The Six-Week Delay

I have noticed there is a six-week delay in building a network marketing or direct sales business. It reminds me of the behavior of a locomotive.

Think of a locomotive that is standing still with its engine idling and 20 loaded boxcars hooked behind. As the engineer shifts the engine into a forward gear, the linkages between the cars slam taut in a chain of sound down the length of the train, the wheels squeal against the steel rails, and the engine slooooowly begins to pull the cars forward. That train will slowly build up speed. The engineer knows this is all part of the process, as well as understanding it is easier to maintain a speed rather than stop-and-start.

By comparison, if one has been ignoring one’s business and decides to resume business-building actions, there is approximately a six-week delay until the pipeline of one-to-one appointments, home parties, and enrollments fills back up. Once it is “back to speed,” a well-trained organization can continue the pace or even speed up with little additional effort.

Back to the boxcars and engine.

If the engineer was to build the train’s speed to a comfortable pace then let it “coast” on level ground, she would observe that the train doesn’t slow down much at first. The sheer momentum of the massive weight of the loaded boxcars would urge the train to continue at nearly the same speed. Its gradual decline in speed may not be apparent for some time… until the speed is significantly reduced.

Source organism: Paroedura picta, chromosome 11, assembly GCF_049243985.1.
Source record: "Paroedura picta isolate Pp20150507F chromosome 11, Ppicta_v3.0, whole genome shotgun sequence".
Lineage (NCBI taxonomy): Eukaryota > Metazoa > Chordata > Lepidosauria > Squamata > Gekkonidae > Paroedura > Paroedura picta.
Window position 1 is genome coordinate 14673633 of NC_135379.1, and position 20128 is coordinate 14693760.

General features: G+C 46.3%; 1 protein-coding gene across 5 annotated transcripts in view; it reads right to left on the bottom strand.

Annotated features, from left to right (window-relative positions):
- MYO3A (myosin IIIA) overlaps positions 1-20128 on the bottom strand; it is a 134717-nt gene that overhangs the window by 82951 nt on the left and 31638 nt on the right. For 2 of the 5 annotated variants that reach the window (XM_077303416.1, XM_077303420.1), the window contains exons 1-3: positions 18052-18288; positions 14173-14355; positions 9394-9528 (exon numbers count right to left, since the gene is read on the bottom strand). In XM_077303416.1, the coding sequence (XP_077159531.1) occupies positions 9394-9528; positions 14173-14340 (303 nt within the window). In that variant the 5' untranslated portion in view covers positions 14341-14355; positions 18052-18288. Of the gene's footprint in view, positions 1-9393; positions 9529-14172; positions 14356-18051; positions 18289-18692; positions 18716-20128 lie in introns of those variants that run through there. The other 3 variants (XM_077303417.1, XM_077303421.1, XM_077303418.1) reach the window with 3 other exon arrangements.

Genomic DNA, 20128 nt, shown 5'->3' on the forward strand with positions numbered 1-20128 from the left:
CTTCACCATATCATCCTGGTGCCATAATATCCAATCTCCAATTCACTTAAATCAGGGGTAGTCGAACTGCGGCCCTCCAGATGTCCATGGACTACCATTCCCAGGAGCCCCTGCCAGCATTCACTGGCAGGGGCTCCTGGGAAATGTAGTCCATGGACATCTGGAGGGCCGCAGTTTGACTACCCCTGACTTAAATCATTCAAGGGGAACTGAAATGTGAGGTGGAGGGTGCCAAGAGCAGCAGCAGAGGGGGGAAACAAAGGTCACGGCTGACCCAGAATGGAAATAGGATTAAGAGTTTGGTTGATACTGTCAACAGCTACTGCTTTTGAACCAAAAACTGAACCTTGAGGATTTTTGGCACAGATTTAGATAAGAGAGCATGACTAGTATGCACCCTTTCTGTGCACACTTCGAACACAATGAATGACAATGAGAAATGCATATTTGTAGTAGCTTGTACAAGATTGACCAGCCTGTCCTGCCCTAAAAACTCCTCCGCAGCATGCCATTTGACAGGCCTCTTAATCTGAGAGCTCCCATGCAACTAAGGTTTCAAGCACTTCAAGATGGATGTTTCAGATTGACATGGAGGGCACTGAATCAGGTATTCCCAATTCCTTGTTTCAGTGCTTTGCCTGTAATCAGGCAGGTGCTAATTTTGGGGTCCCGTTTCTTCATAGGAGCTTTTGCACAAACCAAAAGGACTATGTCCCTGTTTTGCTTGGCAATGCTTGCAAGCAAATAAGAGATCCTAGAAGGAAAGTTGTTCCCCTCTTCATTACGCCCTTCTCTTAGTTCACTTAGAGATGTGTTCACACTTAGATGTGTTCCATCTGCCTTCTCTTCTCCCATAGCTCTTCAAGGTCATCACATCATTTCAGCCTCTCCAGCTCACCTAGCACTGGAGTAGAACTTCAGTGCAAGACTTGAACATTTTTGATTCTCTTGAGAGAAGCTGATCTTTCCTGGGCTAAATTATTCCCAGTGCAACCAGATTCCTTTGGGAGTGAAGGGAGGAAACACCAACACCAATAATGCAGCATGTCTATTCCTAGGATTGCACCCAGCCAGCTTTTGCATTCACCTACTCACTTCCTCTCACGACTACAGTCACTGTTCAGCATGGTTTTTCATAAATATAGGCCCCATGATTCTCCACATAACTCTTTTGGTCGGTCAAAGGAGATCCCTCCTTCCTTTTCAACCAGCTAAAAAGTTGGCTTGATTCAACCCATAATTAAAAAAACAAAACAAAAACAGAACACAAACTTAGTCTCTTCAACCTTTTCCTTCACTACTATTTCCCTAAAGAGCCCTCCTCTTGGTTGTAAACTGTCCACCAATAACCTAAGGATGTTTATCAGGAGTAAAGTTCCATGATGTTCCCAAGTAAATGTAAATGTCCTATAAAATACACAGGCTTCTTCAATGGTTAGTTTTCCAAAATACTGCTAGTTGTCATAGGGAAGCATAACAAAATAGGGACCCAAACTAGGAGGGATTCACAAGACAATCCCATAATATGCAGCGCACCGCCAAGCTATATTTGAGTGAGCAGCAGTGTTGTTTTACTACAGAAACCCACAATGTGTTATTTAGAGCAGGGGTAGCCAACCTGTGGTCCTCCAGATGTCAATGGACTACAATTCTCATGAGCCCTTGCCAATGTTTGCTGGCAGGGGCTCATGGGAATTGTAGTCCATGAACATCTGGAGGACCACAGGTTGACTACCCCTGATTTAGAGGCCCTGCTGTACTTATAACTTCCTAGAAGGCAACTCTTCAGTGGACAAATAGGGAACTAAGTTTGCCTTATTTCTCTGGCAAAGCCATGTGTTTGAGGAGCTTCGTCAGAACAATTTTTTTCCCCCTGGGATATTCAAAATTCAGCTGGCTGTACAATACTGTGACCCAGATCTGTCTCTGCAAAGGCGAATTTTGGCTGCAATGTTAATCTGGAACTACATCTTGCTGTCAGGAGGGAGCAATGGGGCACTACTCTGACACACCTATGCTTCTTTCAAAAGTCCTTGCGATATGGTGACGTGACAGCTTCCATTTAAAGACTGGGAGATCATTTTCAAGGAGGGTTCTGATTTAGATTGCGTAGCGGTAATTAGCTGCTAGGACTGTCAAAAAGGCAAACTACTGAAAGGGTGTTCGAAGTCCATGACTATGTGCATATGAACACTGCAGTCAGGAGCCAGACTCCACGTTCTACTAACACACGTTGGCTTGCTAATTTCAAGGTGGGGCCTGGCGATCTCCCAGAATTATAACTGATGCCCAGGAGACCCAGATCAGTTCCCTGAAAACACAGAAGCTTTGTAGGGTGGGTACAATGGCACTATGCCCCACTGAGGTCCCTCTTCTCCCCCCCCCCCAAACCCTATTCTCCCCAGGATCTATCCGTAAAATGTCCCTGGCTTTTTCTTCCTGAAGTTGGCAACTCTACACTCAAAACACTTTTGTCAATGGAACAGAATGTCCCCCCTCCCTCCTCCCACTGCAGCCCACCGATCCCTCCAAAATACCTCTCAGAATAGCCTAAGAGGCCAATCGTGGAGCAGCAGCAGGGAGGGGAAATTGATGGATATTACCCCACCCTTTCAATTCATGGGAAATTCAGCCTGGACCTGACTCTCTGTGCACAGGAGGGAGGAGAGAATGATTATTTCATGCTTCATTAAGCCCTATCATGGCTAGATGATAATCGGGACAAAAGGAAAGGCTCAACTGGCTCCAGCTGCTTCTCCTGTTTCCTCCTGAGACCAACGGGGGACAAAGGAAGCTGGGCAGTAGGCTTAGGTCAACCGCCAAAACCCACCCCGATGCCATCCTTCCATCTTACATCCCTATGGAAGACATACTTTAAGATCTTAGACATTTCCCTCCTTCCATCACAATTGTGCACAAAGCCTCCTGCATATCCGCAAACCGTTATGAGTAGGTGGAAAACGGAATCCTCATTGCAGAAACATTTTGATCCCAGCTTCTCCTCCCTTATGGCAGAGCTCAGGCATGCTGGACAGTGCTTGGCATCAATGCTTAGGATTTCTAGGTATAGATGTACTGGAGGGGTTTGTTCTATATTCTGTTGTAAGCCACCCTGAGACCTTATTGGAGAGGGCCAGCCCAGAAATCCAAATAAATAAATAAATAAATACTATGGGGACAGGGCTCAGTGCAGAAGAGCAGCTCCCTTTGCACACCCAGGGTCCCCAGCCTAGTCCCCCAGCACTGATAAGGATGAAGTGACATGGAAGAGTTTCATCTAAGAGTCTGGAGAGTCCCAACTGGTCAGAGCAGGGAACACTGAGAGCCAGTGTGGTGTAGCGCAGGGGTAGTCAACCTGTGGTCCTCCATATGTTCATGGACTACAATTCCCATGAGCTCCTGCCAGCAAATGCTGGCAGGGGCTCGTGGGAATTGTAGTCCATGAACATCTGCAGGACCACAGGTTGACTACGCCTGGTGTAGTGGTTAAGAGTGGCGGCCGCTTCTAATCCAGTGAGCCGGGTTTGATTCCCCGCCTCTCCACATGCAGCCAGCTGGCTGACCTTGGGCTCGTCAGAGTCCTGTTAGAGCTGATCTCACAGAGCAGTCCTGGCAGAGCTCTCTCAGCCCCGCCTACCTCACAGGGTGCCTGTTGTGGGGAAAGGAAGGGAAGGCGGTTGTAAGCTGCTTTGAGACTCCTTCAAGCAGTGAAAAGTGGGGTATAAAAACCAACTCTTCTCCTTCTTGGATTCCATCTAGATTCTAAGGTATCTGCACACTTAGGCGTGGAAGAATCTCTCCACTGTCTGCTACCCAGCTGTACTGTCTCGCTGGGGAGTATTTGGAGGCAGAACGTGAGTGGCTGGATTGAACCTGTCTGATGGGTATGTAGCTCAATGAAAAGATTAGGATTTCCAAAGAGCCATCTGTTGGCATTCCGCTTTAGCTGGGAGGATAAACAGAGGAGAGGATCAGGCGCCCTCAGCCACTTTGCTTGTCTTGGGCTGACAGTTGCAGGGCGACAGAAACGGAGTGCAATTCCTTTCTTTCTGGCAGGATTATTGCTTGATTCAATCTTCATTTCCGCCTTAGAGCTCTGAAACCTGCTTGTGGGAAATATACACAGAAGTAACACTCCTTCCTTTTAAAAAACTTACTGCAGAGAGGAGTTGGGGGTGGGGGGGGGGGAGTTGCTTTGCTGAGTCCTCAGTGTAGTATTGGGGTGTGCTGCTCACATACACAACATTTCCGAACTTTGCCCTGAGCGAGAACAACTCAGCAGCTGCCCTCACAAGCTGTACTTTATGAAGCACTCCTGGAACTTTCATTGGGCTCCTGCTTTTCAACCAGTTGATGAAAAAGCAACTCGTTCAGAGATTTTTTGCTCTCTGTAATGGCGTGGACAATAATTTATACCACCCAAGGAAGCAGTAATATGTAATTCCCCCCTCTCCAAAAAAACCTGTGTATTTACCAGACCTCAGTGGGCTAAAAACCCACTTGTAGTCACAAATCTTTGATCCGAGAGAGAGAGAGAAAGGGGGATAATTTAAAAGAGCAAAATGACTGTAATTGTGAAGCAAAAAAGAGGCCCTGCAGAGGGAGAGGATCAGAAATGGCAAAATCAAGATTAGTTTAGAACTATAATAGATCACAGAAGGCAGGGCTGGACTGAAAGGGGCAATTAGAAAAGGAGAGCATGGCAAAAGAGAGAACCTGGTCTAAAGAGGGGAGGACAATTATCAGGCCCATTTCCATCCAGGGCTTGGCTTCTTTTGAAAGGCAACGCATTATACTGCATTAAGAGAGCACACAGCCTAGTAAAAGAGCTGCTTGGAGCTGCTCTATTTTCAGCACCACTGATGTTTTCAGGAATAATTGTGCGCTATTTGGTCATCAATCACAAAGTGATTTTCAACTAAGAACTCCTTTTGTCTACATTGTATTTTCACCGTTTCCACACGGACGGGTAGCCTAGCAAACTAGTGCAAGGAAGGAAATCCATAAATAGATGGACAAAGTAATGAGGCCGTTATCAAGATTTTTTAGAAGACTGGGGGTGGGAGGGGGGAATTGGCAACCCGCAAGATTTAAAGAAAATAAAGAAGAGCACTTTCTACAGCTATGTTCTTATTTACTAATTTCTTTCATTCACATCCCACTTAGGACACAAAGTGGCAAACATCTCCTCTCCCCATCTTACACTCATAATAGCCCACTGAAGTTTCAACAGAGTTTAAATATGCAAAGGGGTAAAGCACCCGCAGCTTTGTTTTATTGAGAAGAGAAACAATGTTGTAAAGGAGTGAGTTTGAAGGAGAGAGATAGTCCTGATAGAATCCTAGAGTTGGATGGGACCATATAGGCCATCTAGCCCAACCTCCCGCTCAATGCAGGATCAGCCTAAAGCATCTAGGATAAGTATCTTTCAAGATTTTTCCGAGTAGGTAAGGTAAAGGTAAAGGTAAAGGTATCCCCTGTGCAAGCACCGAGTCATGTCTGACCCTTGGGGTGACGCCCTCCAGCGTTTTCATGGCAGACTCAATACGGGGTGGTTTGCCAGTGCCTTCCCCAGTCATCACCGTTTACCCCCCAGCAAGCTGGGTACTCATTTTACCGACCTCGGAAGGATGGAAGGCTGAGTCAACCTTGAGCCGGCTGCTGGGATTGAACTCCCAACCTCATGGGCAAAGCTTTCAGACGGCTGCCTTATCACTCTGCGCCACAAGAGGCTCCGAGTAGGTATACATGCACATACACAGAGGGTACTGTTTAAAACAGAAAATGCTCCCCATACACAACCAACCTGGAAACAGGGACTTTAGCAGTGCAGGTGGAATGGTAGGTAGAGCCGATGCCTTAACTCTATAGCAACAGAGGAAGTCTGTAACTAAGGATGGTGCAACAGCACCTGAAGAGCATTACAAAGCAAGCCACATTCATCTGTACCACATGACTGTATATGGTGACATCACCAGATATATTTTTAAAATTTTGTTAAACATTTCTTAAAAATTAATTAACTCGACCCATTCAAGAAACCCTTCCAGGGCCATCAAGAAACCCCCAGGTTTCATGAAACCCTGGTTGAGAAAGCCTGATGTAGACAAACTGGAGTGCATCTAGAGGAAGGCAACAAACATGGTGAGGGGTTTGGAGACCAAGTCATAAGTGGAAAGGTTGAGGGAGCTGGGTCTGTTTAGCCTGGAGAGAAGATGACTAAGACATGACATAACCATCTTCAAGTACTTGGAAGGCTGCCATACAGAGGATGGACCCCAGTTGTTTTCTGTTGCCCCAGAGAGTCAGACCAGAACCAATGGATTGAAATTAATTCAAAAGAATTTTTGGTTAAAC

In our businesses, it can be tempting to take time off. There’s no boss telling us what to do, and the golf course is certainly less crowded during the workdays.

I’m not talking about a day of rest on the weekend nor a planned vacation; I’m speaking about the gradual erosion of commitment. It sounds like this: “I don’t feel like working today. Besides, what’s one more day? The pipeline is full and things are going great!”

It can be tempting to repeat the process until the 5-days-a-week becomes 3-days-a-week… or two or even one day a week. You lost momentum. Once severely slowed or even halted, the energy from your marketing outreach and business-presentations take about six weeks to lose their effectiveness, so the effect is not necessarily easy to see early in the process.

That delay can be deceiving, especially for the newer distributors in an organization.

New people tend to feel impatient that their teams are growing sporadically, and sometimes they stop before the momentum has a chance to work in their favor.

And people with less experience in our industry commonly underestimate the effect of consistent activity, and they tend to wonder why they feel they are quote “always restarting.”

So if we tell the story of the locomotive and boxcars, we can guide our newer team members more effectively.

–LYnn Selwa, “The Rocket Science Coach” ™

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